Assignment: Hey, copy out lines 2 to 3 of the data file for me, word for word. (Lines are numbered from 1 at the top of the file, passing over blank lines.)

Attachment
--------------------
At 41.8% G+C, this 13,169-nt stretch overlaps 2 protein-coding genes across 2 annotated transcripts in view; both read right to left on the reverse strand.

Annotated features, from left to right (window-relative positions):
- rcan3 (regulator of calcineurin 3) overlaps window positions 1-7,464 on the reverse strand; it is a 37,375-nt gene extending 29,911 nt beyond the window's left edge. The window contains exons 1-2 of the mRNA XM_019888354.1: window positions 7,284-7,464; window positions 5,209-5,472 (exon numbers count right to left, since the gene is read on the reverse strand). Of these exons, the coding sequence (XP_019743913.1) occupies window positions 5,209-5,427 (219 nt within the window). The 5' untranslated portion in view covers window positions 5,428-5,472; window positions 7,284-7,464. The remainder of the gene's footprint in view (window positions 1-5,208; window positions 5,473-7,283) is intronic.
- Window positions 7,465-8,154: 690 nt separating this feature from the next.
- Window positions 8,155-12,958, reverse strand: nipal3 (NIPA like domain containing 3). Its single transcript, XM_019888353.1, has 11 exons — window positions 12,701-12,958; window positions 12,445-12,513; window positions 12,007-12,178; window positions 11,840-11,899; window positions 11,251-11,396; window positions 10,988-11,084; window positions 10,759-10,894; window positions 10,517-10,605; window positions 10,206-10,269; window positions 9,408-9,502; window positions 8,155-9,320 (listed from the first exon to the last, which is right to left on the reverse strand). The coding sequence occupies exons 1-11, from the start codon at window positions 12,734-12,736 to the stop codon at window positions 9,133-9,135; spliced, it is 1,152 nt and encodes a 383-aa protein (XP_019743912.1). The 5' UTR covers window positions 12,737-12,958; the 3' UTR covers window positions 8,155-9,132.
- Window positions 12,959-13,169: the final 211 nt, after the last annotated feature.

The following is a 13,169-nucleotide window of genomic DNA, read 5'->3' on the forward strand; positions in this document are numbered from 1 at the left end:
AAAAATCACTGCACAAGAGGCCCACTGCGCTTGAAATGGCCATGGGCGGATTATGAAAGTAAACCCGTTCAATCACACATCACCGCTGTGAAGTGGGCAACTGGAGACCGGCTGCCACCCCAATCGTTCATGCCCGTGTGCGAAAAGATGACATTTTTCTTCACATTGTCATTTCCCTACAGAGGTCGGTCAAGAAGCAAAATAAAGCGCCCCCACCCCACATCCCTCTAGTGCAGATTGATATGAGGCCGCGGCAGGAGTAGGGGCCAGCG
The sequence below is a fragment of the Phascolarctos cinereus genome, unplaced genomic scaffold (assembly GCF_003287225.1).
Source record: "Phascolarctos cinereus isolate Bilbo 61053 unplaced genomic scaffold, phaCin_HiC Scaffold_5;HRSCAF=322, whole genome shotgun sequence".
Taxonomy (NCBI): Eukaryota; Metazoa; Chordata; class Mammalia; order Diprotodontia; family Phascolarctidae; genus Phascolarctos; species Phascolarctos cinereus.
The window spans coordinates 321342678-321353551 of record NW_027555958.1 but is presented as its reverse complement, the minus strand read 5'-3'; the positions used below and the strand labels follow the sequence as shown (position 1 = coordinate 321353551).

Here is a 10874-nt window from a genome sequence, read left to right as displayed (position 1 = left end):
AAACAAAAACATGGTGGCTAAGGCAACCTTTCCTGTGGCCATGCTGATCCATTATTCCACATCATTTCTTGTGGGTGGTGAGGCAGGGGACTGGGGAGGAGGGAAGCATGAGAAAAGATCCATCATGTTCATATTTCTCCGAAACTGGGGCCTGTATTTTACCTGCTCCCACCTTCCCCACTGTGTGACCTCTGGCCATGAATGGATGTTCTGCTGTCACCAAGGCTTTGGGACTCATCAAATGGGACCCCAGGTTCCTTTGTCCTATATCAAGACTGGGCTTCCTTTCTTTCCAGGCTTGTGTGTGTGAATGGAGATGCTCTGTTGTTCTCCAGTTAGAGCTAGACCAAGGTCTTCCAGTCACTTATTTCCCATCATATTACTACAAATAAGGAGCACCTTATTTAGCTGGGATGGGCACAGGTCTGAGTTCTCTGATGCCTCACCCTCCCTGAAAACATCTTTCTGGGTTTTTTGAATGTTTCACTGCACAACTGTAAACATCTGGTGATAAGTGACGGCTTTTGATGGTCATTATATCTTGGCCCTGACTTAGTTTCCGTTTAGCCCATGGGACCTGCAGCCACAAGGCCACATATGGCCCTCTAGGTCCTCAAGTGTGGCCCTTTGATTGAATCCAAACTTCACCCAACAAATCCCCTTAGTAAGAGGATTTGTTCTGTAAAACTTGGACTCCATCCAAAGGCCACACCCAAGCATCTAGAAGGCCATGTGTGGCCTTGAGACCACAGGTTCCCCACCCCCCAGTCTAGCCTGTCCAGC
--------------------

Annotated features, from left to right (window-relative positions):
- rcan3 (regulator of calcineurin 3) overlaps window positions 1-7,464 on the reverse strand; it is a 37,375-nt gene extending 29,911 nt beyond the window's left edge. The window contains exons 1-2 of the mRNA XM_019888354.1: window positions 7,284-7,464; window positions 5,209-5,472 (exon numbers count right to left, since the gene is read on the reverse strand). Of these exons, the coding sequence (XP_019743913.1) occupies window positions 5,209-5,427 (219 nt within the window). The 5' untranslated portion in view covers window positions 5,428-5,472; window positions 7,284-7,464. The remainder of the gene's footprint in view (window positions 1-5,208; window positions 5,473-7,283) is intronic.